UNT defense photo

North Texas guard Javion Hamlet (3) and forward Thomas Bell pressure Rice guard Drew Peterson during the Mean Green’s win at the Super Pit earlier this season. UNT is off to an 8-1 start in Conference USA play, thanks largely to the way it is playing defensively.

There was no glaring reason for Grant McCasland to tinker when it came to his approach heading into his third season at North Texas.

UNT had won at least 20 games in back-to-back seasons and had a host of veteran players returning.

And yet, McCasland couldn’t stop thinking about what he’d seen transpire halfway across the state at Texas Tech.

The school wasn’t known as a national power in basketball, at least not until the last three seasons when Chris Beard built a defensive powerhouse and guided the Red Raiders to last season’s national title game.

There was something awfully familiar about the defense Texas Tech played for McCasland and his associate head coach Ross Hodge.

Both are former junior college head coaches and played against that system when current Texas Tech assistant Mark Adams was the head coach at Howard College.

Grant McCasland mug

Grant McCasland

“We used to get done playing against him, and I almost didn’t care if we won,” McCasland said of his days at Midland College. “I was just glad it was over because it was such a grind.”

Those memories are why McCasland essentially junked his defensive scheme and altered his staff this summer. He wanted UNT to be a little like Adams’ old teams at Howard and the current teams at Texas Tech.

That plan is starting to come to fruition heading into UNT’s game at Rice on Saturday in Houston.

The Mean Green have held all but two of their opponents during an eight-game winning streak under 60 points and jumped to the top of the Conference USA standings at 8-1.

There are plenty of reasons UNT (14-8) has excelled this season, from the emergence of point guard Javion Hamlet to a bevy of excellent 3-point shooters. Ask the Mean Green, though, and they say their defense is the key.

UNT ranks second in Conference USA with an average of 62.0 points allowed per game while using Adams’ system that is based largely on man-to-man concepts.

“We absolutely frustrate people with the way we play defensively,” forward Deng Geu said. “We make sure people don’t feel comfortable and dictate where people can go with the ball.”

A simple concept

UNT’s players say the basic concepts of their approach defensively are simple.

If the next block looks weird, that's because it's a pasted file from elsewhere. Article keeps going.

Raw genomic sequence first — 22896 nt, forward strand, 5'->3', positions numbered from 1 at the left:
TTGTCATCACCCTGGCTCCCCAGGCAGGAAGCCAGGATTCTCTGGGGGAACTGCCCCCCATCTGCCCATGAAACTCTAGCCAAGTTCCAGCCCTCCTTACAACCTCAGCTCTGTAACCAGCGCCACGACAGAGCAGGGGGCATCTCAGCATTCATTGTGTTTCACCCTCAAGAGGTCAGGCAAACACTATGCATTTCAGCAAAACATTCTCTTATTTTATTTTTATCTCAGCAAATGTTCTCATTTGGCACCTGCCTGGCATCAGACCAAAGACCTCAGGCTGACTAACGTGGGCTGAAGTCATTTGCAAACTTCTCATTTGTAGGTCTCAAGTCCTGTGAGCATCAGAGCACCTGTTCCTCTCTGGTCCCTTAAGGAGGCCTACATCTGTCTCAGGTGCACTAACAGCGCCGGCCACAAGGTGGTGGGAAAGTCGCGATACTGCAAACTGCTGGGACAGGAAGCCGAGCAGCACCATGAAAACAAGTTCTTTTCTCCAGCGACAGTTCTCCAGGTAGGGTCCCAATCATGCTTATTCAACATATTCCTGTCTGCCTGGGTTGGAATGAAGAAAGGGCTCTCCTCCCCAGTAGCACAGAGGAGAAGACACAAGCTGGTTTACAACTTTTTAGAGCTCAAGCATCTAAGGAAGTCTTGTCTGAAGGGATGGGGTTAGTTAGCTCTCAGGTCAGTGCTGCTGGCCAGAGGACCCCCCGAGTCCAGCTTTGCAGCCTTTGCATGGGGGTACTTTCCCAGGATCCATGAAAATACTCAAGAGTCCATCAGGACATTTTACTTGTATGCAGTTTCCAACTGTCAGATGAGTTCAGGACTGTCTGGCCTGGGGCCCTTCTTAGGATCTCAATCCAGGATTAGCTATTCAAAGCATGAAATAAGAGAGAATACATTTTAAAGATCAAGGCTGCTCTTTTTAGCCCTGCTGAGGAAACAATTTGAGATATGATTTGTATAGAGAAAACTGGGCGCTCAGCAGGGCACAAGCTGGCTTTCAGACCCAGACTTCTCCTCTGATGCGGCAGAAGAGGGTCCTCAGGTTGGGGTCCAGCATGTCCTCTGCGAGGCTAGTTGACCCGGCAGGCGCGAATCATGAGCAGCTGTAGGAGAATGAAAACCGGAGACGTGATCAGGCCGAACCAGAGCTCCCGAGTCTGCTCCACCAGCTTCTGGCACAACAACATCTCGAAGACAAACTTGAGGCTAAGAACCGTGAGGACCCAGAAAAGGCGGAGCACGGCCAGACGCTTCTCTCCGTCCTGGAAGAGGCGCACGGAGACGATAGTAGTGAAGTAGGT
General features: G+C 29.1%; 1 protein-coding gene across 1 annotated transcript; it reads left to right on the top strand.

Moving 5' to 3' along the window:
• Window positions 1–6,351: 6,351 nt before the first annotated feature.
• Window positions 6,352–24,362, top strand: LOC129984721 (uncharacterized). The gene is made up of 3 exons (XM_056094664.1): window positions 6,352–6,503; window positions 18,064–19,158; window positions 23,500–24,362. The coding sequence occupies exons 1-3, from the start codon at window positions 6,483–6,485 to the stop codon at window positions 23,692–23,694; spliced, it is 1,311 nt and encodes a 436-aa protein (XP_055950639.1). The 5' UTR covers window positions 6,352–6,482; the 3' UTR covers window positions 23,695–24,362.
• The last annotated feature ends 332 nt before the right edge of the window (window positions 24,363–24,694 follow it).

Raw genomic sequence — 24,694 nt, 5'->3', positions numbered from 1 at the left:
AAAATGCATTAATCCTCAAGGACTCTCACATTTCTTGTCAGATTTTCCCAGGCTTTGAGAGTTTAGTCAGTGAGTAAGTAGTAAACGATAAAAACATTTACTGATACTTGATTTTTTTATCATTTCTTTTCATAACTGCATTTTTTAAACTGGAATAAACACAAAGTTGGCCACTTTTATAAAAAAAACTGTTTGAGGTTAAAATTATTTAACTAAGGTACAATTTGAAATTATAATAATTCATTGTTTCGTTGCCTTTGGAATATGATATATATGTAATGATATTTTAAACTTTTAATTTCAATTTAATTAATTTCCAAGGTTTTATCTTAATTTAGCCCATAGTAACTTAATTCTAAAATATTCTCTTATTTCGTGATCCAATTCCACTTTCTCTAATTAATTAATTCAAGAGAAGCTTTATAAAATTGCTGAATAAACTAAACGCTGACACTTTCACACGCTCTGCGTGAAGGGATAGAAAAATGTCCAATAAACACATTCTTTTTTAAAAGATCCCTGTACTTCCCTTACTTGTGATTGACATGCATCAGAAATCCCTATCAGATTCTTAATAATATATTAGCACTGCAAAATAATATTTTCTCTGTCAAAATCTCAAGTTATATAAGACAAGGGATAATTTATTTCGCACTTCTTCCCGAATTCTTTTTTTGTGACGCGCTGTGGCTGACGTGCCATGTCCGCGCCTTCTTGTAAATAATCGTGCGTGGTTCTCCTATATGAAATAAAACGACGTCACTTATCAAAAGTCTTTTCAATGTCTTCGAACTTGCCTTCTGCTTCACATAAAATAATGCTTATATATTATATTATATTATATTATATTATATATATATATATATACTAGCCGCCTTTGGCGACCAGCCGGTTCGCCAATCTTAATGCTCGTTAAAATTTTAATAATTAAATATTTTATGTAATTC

The Mean Green are doing all they can to keep the ball out of the middle of the floor. When a ball-handler comes off a screen, UNT often switches defenders.

Switching can cause problems because a forward can end up defending a smaller, quicker guard. Adams’s system accounts for those trouble spots by having defenders in position to provide help.

“The idea is to push everyone to the sideline and keep them out of the paint,” McCasland said. “You can be the aggressor as opposed to letting the ball get to where a team wants it to go and trying to catch up.”

McCasland did more than just change his defensive philosophy in the offseason. He also put his top assistant coach in charge of implementing Adams’ scheme.

Hodge has served as McCasland’s associate head coach throughout their three seasons at UNT. This summer, he became the Mean Green’s defacto defensive coordinator.

“Ross has taken over our defense completely,” McCasland said. “That’s been a transition this year. We used to do everything holistically with each assistant collaborating on both offense and defense.”

Hodge is in the middle of everything when UNT works on its defense in practice now, yelling directions at players and imploring them to fine tune the scheme.

Hodge prepared for the role over the summer. McCasland said Hodge studied every game Texas Tech has played the last two seasons.

Hodge also talked with Beard and Adams in the hope that they could help UNT reach McCasland’s goal of being more disruptive and aggressive.

“Those guys were unbelievably gracious,” Hodge said. “They gave us some access. Coach Adams has been a valuable resource. We tried to commit to it and be mindful of what works for us.”

UNT defense jump photo

North Texas guard James Reese defends Oklahoma guard De'Vion Harmon during the Sooners win at the Super Pit earlier this season. 

Finding a groove

Getting to the point UNT is now, where the system is working so well, wasn’t an overnight process.

The Mean Green gave up 82 points in a loss to Oklahoma in December and coughed up a 15-point second-half lead in a 93-84 loss at Western Kentucky in early January.

“It took a while to get used to it, see how it works in games, become confident with it and trust it,” forward Zachary Simmons said. “We can see it paying off now.”

The difference is the comfort level UNT has found in the system.

“We have gotten better,” McCasland said. “At first, we were playing hard but didn’t understand where we were going all the time. Now we are playing hard and have an understanding of what we are trying to do.”

UNT’s grasp of the system has put the Mean Green on course for one of the best seasons in recent program history. UNT hasn’t won a regular season conference title since the 2009-10 campaign and hasn’t been to the NCAA tournament since that same year.

UNT is in position to break that drought in the next few weeks, thanks largely to the decision McCasland made to ask an old friend to share his defensive expertise as well as the way the Mean Green have bought into the system.

“We have a lot of people who can score,” Geu said. “But everyone is buying in on the fact that our defense is what makes us special.”

BRETT VITO can be reached at 940-566-6870 and via Twitter at @brettvito.

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